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How To Choose A Backpacking Sleep System

Rest Easy No Matter How You Make Camp

Good sleep is important when you’re on the trail. When you’re properly rested you’ll have more energy for hiking, exploring, and simply enjoying yourself out in nature. Whether you’re out for a quick overnighter or spending weeks on a thru hike, good sleep can make or break your experience. 

A lot goes into sleep, especially when you’re backpacking. You’ll need a comfortable shelter that won’t weigh your pack down, a lightweight and packable sleeping bag and pad, and clothing that keeps you warm when the low night temperatures roll in. Choosing what types of gear you’re going to bring along on a trip is personal, but with a good knowledge base you’ll be able to confidently gear up for any backpacking mission.

Choose Your Sleep System

There are three basic shelter systems for backpackers: Tent, tarps, and the minimalist bivy sacks. Each system has it’s on set of pros and cons and can be used in a variety of situations. Knowing the differences between them and their strengths and weaknesses can help you decide which one (or which combination) will be best for your backpacking trip.


The classic, traditional camp shelter. Tents are easy to set up, roomy, and will most likely have space to store your pack should it rain. You can choose a single walled design for high and dry alpine trips, or double-walled if your route takes you through more humid environments. Tents can be surprisingly lightweight too. This Big Agnes Scout 1 Platinum Tent, for example, weighs in at only 13 ounces making it ideal for those fast and light trips.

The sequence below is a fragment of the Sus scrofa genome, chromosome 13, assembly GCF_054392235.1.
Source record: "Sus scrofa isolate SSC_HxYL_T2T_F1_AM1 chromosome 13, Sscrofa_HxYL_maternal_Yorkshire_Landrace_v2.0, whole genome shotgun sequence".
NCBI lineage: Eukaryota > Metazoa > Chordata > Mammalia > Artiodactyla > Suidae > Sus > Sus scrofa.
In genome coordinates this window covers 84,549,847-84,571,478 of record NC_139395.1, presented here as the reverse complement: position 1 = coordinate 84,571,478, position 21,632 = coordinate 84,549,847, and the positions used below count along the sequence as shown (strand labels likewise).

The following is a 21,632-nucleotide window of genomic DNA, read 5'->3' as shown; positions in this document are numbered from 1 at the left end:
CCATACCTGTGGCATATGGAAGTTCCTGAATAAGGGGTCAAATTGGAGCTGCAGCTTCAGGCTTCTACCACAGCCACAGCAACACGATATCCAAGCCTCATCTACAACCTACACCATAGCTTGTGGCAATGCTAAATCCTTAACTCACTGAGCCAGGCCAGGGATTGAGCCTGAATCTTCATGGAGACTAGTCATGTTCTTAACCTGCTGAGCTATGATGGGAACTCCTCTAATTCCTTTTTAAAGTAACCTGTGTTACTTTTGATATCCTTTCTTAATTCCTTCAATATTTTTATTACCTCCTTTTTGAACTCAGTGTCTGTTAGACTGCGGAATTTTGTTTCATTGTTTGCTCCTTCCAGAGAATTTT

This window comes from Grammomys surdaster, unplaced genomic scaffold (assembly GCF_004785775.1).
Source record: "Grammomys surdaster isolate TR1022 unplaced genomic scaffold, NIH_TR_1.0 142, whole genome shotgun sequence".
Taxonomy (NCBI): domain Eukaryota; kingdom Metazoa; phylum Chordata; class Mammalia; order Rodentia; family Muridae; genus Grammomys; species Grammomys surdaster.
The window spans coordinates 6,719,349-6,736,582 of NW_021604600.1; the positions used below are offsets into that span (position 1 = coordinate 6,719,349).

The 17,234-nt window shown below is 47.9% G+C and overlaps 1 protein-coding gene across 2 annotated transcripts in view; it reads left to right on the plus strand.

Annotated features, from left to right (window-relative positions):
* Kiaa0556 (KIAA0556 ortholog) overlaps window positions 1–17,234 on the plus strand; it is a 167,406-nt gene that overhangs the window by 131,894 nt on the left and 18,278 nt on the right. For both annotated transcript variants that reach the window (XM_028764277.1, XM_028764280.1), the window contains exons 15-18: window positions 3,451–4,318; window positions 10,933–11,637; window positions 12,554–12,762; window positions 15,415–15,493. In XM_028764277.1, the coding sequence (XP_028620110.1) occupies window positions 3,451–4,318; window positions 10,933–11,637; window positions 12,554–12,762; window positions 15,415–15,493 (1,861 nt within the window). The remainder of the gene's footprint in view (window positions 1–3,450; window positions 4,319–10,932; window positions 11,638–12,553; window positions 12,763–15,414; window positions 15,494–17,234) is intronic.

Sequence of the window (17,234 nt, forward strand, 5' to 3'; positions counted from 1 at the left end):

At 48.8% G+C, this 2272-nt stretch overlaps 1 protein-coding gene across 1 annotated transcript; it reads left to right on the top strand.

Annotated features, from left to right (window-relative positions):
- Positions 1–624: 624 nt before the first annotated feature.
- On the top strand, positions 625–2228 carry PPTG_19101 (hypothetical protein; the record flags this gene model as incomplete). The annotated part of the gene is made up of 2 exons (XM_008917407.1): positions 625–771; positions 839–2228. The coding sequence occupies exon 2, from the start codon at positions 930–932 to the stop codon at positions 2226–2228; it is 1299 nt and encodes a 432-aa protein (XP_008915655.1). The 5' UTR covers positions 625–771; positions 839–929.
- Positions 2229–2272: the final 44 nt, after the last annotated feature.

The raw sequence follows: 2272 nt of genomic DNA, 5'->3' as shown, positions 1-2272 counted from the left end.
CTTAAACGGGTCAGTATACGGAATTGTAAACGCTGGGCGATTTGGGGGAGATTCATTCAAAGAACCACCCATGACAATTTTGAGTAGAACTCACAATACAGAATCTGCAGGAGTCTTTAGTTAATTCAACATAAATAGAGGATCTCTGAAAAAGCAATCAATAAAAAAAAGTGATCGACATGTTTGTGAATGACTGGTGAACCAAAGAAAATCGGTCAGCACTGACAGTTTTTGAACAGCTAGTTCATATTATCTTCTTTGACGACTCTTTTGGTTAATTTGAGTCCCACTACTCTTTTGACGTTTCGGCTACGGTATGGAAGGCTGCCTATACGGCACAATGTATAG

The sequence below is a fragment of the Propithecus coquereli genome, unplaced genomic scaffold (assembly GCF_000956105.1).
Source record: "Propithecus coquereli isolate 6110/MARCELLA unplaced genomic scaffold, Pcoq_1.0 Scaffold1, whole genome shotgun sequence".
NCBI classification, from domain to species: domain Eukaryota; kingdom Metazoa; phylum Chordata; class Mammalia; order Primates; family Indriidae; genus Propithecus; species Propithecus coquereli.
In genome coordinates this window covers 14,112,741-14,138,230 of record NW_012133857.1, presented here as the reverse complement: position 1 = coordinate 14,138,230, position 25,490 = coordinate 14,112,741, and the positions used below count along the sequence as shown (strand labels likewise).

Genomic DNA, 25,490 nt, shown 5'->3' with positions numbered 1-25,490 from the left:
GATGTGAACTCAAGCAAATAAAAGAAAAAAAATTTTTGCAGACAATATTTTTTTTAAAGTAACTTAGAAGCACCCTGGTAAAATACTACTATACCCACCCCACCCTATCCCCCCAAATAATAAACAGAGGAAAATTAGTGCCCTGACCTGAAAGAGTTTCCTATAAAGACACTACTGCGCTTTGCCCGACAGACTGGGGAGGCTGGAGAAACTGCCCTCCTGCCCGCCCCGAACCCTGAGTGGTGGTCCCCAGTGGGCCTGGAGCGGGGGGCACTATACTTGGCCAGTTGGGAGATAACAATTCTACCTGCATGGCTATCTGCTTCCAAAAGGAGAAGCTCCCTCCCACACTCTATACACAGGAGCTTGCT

Having a tent so lightweight you can barely tell it’s in your pack is great for those ultralight or thru-hike missions, but not all backpacking trips require weight savings to be this extreme. You can pick up a tent from the Stoic Camp Collection that offers high performance for great value for your nights off the grid. These tents were designed with input from gearheads and will keep you comfortable at camp without weighing you down on the trail.


Tarps have less fabric than a tent and are therefore more lightweight. They also have no zippers, bug netting, or a floor meaning they can pack down to roughly the size of an apple, taking up hardly any space in your pack. This lack of features also makes a tarp more versatile than a tent. You can set one up with a branch, a trekking pole, tie it to a tree—your creativity is the limit. Once you become proficient in setting up a tarp, you can arrange it to trap heat from your fire, cook under it, pitch it so you can keep a low profile, and more. Tarps do take more time (and more skill) to set up than tents, but as you get more and more experienced on the trail, they can be a great option for weight and space savings.

Because tarps lack a fabric bottom, you’ll probably want some sort of ground cloth to go between your sleeping pad and your camp surface to keep your sleeping pad protected from moisture and tears. This wall-only design also means that there isn’t much protection from the elements. When it rains, you’ll most likely get hit with backsplash (water that hits the ground then splashes onto you). So if you’re going to use a tarp for your shelter and you’re expecting rain, you can bring along a protective bivvy to help keep you dry and comfortable.


The ultimate minimalist experience. Think “cowboy camping” but with protection from the elements. Bivy sacks are essentially something you can zip you and your sleeping bag into to keep dry, bug-free, and more comfortable while sleeping under the stars. They’re lightweight and packable, making them the ideal shelter for fast and light backpacking, bikepacking, or big wall sleeping. You can sleep on rocky ledges, in snow caves, on slopes—no flat, prepared surface required. In a bivy sack, you can be totally immersed in the natural environment.